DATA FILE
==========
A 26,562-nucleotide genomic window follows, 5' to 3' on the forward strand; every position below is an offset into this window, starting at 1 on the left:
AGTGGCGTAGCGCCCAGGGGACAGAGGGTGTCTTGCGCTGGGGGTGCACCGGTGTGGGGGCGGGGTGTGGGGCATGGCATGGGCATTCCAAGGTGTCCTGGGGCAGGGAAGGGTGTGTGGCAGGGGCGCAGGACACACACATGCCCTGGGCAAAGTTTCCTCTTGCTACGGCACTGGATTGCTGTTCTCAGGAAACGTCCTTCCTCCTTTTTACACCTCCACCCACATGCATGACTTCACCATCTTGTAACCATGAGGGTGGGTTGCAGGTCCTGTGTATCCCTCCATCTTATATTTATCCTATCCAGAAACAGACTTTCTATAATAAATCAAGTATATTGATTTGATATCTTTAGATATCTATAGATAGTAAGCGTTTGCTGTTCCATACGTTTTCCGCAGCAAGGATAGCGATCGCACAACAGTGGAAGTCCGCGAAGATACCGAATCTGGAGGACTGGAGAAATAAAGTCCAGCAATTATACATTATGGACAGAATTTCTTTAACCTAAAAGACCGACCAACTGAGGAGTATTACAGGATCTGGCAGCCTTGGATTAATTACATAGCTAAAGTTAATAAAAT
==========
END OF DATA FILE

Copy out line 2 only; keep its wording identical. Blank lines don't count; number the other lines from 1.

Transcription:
AGTGGCGTAGCGCCCAGGGGACAGAGGGTGTCTTGCGCTGGGGGTGCACCGGTGTGGGGGCGGGGTGTGGGGCATGGCATGGGCATTCCAAGGTGTCCTGGGGCAGGGAAGGGTGTGTGGCAGGGGCGCAGGACACACACATGCCCTGGGCAAAGTTTCCTCTTGCTACGGCACTGGATTGCTGTTCTCAGGAAACGTCCTTCCTCCTTTTTACACCTCCACCCACATGCATGACTTCACCATCTTGTAACCATGAGGGTGGGTTGCAGGTCCTGTGTATCCCTCCATCTTATATTTATCCTATCCAGAAACAGACTTTCTATAATAAATCAAGTATATTGATTTGATATCTTTAGATATCTATAGATAGTAAGCGTTTGCTGTTCCATACGTTTTCCGCAGCAAGGATAGCGATCGCACAACAGTGGAAGTCCGCGAAGATACCGAATCTGGAGGACTGGAGAAATAAAGTCCAGCAATTATACATTATGGACAGAATTTCTTTAACCTAAAAGACCGACCAACTGAGGAGTATTACAGGATCTGGCAGCCTTGGATTAATTACATAGCTAAAGTTAATAAAAT